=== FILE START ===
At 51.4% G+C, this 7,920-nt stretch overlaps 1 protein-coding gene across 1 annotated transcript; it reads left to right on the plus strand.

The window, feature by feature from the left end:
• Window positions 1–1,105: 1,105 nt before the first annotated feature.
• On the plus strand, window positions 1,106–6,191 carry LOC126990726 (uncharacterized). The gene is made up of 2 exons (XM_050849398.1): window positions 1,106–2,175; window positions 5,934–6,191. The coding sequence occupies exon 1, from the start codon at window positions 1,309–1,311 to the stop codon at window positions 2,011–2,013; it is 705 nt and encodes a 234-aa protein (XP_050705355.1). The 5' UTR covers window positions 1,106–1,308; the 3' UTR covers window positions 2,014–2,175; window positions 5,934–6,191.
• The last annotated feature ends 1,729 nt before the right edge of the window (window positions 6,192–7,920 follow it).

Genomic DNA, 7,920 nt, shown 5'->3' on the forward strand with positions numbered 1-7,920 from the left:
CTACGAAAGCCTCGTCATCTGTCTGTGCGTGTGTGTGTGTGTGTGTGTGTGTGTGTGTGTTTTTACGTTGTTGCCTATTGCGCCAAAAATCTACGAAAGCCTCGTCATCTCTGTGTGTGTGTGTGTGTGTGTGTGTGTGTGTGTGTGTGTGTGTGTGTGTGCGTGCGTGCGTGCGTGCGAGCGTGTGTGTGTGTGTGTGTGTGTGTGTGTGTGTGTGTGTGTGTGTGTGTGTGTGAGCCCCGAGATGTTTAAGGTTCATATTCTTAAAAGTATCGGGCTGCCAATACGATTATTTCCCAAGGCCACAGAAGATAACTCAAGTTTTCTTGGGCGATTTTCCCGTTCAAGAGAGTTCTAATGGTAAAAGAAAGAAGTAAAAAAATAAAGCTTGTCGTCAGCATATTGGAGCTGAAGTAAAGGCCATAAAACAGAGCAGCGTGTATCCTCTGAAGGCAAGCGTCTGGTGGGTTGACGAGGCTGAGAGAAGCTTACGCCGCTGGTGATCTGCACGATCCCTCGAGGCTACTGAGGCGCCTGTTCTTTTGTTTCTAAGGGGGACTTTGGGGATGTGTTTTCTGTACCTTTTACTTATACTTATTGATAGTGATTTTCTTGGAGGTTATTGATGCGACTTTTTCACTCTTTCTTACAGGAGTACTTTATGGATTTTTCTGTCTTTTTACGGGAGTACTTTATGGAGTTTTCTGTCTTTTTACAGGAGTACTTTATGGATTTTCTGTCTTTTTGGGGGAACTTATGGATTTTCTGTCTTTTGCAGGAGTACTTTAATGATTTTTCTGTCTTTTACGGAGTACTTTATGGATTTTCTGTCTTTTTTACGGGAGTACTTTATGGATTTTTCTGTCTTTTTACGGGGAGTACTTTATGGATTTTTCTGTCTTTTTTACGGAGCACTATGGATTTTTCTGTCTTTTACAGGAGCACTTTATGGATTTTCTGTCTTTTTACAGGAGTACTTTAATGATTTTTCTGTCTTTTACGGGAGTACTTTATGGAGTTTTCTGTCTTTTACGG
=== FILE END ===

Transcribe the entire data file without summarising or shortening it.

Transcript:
At 51.4% G+C, this 7,920-nt stretch overlaps 1 protein-coding gene across 1 annotated transcript; it reads left to right on the plus strand.

The window, feature by feature from the left end:
• Window positions 1–1,105: 1,105 nt before the first annotated feature.
• On the plus strand, window positions 1,106–6,191 carry LOC126990726 (uncharacterized). The gene is made up of 2 exons (XM_050849398.1): window positions 1,106–2,175; window positions 5,934–6,191. The coding sequence occupies exon 1, from the start codon at window positions 1,309–1,311 to the stop codon at window positions 2,011–2,013; it is 705 nt and encodes a 234-aa protein (XP_050705355.1). The 5' UTR covers window positions 1,106–1,308; the 3' UTR covers window positions 2,014–2,175; window positions 5,934–6,191.
• The last annotated feature ends 1,729 nt before the right edge of the window (window positions 6,192–7,920 follow it).

Genomic DNA, 7,920 nt, shown 5'->3' on the forward strand with positions numbered 1-7,920 from the left:
CTACGAAAGCCTCGTCATCTGTCTGTGCGTGTGTGTGTGTGTGTGTGTGTGTGTGTGTGTTTTTACGTTGTTGCCTATTGCGCCAAAAATCTACGAAAGCCTCGTCATCTCTGTGTGTGTGTGTGTGTGTGTGTGTGTGTGTGTGTGTGTGTGTGTGTGTGCGTGCGTGCGTGCGTGCGAGCGTGTGTGTGTGTGTGTGTGTGTGTGTGTGTGTGTGTGTGTGTGTGTGTGTGTGAGCCCCGAGATGTTTAAGGTTCATATTCTTAAAAGTATCGGGCTGCCAATACGATTATTTCCCAAGGCCACAGAAGATAACTCAAGTTTTCTTGGGCGATTTTCCCGTTCAAGAGAGTTCTAATGGTAAAAGAAAGAAGTAAAAAAATAAAGCTTGTCGTCAGCATATTGGAGCTGAAGTAAAGGCCATAAAACAGAGCAGCGTGTATCCTCTGAAGGCAAGCGTCTGGTGGGTTGACGAGGCTGAGAGAAGCTTACGCCGCTGGTGATCTGCACGATCCCTCGAGGCTACTGAGGCGCCTGTTCTTTTGTTTCTAAGGGGGACTTTGGGGATGTGTTTTCTGTACCTTTTACTTATACTTATTGATAGTGATTTTCTTGGAGGTTATTGATGCGACTTTTTCACTCTTTCTTACAGGAGTACTTTATGGATTTTTCTGTCTTTTTACGGGAGTACTTTATGGAGTTTTCTGTCTTTTTACAGGAGTACTTTATGGATTTTCTGTCTTTTTGGGGGAACTTATGGATTTTCTGTCTTTTGCAGGAGTACTTTAATGATTTTTCTGTCTTTTACGGAGTACTTTATGGATTTTCTGTCTTTTTTACGGGAGTACTTTATGGATTTTTCTGTCTTTTTACGGGGAGTACTTTATGGATTTTTCTGTCTTTTTTACGGAGCACTATGGATTTTTCTGTCTTTTACAGGAGCACTTTATGGATTTTCTGTCTTTTTACAGGAGTACTTTAATGATTTTTCTGTCTTTTACGGGAGTACTTTATGGAGTTTTCTGTCTTTTACGG